Stanbic Holdings #ticker:CFC is set to pay its South Africa-based parent company Standard Bank Group franchise fees of Sh733.9 million, a 14.7 percent increase from the previous payment of Sh639.7 million.
The amounts due have been disclosed by the Nairobi Securities Exchange-listed lender in its latest annual report for the year ended December.
Stanbic did not give further details on the payouts but such fees, rare among the local listed banks, are typically paid to the franchise owner for business support, use of its brand or access to its marketing muscle.
The multinational, for instance, packages products and lending opportunities across multiple markets for its subsidiaries. It also supplies Stanbic with a CEO for free.
“In line with Standard Bank Group’s transfer pricing policy, Greg Brackenridge’s function is a group oversight role and therefore the majority shareholder, Standard Bank of South Africa Limited, bears all his employment costs and benefits,” Stanbic says in the report.
“Those costs and benefits are not recharged to Stanbic Holdings Plc.”
The franchise fees are among a series of income streams that saw Standard Bank earn a total of Sh3.7 billion from its local banking subsidiary in the year ended December.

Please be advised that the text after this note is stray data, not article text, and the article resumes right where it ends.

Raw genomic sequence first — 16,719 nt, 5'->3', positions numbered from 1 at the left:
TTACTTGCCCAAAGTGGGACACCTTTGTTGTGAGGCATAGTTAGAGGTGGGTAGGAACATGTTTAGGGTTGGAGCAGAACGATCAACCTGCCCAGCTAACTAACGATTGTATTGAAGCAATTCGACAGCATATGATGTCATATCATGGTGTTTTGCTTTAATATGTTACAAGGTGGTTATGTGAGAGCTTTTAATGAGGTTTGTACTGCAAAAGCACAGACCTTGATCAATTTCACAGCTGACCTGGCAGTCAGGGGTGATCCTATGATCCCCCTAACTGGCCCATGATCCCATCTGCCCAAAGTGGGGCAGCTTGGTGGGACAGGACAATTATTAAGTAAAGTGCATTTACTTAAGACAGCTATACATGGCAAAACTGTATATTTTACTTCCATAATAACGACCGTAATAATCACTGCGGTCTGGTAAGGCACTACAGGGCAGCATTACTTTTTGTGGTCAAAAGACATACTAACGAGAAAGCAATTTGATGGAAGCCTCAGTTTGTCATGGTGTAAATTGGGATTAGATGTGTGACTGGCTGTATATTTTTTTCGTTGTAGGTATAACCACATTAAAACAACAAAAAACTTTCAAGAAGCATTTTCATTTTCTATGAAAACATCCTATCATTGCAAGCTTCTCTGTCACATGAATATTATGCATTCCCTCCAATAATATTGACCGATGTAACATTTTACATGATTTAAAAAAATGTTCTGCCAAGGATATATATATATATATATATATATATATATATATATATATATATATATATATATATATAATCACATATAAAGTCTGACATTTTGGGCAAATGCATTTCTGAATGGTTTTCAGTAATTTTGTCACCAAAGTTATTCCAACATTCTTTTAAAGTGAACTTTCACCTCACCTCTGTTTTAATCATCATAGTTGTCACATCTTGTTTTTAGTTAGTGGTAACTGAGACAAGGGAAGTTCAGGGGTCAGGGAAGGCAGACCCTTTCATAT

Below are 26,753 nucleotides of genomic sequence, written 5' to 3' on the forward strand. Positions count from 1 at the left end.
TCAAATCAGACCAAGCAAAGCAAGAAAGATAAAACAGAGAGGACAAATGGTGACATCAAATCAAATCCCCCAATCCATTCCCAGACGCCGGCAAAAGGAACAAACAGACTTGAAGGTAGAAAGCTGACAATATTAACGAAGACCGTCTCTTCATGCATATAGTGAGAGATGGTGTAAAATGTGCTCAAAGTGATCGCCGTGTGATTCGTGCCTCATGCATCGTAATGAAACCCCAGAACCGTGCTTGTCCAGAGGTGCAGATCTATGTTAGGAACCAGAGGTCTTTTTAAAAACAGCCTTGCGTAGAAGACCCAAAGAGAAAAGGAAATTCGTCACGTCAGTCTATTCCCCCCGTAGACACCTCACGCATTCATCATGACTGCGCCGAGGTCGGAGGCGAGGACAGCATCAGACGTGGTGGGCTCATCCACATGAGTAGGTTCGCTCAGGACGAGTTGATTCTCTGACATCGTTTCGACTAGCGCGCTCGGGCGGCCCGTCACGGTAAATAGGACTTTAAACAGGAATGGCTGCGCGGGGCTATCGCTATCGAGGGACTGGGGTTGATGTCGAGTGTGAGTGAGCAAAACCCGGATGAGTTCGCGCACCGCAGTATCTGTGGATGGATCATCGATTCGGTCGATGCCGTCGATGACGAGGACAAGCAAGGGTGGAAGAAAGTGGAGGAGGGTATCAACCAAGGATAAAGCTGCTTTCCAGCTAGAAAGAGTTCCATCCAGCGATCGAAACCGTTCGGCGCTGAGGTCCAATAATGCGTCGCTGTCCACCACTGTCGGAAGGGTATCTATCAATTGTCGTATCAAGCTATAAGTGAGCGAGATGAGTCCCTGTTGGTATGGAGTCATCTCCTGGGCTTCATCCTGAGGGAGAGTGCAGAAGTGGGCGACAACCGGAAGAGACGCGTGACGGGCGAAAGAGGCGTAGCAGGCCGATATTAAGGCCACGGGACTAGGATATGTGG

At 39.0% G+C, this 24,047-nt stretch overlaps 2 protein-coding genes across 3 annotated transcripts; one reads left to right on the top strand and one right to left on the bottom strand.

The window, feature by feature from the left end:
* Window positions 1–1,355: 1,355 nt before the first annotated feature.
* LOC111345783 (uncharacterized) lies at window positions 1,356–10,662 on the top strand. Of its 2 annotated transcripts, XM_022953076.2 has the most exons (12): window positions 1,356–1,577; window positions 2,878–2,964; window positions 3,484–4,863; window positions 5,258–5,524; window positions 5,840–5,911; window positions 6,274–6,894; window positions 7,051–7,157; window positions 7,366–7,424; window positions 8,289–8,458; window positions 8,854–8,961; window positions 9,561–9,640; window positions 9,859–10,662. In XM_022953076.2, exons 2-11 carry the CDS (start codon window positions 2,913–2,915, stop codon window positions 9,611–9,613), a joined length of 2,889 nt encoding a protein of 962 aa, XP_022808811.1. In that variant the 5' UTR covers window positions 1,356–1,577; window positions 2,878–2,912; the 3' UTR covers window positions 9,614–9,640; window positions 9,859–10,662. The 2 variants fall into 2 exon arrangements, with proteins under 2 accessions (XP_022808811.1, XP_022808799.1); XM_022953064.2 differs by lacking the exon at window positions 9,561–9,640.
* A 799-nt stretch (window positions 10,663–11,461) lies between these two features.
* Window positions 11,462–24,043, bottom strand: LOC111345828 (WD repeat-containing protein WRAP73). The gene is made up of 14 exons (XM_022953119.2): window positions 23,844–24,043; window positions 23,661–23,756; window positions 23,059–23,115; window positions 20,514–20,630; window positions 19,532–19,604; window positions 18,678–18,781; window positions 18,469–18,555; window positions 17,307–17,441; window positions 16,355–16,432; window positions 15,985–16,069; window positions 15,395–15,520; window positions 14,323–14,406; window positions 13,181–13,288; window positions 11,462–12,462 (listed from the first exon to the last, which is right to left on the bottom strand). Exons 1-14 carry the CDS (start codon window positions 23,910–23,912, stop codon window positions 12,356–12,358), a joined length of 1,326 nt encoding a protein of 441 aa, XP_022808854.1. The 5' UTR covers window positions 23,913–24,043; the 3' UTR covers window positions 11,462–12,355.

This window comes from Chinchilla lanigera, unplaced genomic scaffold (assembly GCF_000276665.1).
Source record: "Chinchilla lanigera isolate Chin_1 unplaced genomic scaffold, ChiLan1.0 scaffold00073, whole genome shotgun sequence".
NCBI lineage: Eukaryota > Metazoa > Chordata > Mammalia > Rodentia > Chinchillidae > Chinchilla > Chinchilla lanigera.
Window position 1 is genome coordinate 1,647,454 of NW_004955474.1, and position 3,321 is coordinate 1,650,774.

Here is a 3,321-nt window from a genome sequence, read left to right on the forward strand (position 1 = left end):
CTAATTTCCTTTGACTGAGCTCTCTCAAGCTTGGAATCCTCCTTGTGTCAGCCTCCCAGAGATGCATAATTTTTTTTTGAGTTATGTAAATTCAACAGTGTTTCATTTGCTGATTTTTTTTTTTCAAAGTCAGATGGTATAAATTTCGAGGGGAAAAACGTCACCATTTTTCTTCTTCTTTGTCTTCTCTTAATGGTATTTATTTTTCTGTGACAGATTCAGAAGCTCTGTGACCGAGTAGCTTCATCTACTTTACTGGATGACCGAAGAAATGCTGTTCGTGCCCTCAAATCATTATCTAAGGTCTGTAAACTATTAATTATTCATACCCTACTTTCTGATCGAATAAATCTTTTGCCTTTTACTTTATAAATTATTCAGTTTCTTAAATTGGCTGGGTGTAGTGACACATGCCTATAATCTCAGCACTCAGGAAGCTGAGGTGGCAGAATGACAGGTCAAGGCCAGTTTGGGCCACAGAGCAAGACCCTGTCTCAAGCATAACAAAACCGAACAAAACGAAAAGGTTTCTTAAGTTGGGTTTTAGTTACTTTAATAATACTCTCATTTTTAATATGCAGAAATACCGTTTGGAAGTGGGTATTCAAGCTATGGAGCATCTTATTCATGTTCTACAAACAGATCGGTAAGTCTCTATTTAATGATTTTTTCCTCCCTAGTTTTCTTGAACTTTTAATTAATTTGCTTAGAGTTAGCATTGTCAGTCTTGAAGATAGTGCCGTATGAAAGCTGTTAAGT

This represented a 58 percent jump from Sh2.3 billion the year before. The multinational charged Stanbic “other operating costs” running into Sh861.3 million, rising 11.1 times from Sh77.4 million.
It billed the local subsidiary information technology fees of Sh199.4 million, a 279.5 percent jump from Sh52.5 million.
Standard Bank is also set to earn total dividends of Sh1.9 billion from the local unit in which holds an estimated 69.1 percent stake. The dividend will rise from the Sh1.5 billion paid on the results for the year ended December 2018.
The multinational is buying more shares in the local subsidiary to raise its stake to 75 percent by December. Standard Bank intends to have Stanbic Holdings retain its listing on the NSE.
If Standard Bank gets all the new shares it is seeking, it will have spent more than Sh5 billion in the stake-building transactions that started in 2018.
The multinational’s move to increase its stake was seen as an expression of its confidence about the subsidiary’s prospects.